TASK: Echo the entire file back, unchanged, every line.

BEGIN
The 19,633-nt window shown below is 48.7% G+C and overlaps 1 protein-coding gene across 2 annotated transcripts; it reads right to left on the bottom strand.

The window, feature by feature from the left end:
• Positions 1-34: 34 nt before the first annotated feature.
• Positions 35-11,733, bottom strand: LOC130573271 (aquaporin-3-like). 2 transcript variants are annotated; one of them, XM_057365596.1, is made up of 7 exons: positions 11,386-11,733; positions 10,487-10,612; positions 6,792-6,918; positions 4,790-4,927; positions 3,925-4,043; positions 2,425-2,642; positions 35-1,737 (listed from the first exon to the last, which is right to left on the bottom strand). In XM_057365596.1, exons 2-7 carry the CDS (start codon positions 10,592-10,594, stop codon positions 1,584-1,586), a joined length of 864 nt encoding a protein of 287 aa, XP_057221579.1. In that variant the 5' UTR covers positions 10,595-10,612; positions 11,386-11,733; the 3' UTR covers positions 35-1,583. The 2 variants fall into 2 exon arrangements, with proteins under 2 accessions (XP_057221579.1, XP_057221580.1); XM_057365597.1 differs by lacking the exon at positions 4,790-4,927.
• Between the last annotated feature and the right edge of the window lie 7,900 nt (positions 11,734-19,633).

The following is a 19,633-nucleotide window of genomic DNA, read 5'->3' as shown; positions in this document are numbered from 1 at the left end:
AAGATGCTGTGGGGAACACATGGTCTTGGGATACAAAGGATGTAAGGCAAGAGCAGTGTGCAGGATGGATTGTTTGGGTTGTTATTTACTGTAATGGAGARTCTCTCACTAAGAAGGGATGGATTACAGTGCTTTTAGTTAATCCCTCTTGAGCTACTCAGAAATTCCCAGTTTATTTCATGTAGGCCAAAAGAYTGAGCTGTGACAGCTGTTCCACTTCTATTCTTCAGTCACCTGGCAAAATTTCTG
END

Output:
The 19,633-nt window shown below is 48.7% G+C and overlaps 1 protein-coding gene across 2 annotated transcripts; it reads right to left on the bottom strand.

The window, feature by feature from the left end:
• Positions 1-34: 34 nt before the first annotated feature.
• Positions 35-11,733, bottom strand: LOC130573271 (aquaporin-3-like). 2 transcript variants are annotated; one of them, XM_057365596.1, is made up of 7 exons: positions 11,386-11,733; positions 10,487-10,612; positions 6,792-6,918; positions 4,790-4,927; positions 3,925-4,043; positions 2,425-2,642; positions 35-1,737 (listed from the first exon to the last, which is right to left on the bottom strand). In XM_057365596.1, exons 2-7 carry the CDS (start codon positions 10,592-10,594, stop codon positions 1,584-1,586), a joined length of 864 nt encoding a protein of 287 aa, XP_057221579.1. In that variant the 5' UTR covers positions 10,595-10,612; positions 11,386-11,733; the 3' UTR covers positions 35-1,583. The 2 variants fall into 2 exon arrangements, with proteins under 2 accessions (XP_057221579.1, XP_057221580.1); XM_057365597.1 differs by lacking the exon at positions 4,790-4,927.
• Between the last annotated feature and the right edge of the window lie 7,900 nt (positions 11,734-19,633).

The following is a 19,633-nucleotide window of genomic DNA, read 5'->3' as shown; positions in this document are numbered from 1 at the left end:
AAGATGCTGTGGGGAACACATGGTCTTGGGATACAAAGGATGTAAGGCAAGAGCAGTGTGCAGGATGGATTGTTTGGGTTGTTATTTACTGTAATGGAGARTCTCTCACTAAGAAGGGATGGATTACAGTGCTTTTAGTTAATCCCTCTTGAGCTACTCAGAAATTCCCAGTTTATTTCATGTAGGCCAAAAGAYTGAGCTGTGACAGCTGTTCCACTTCTATTCTTCAGTCACCTGGCAAAATTTCTG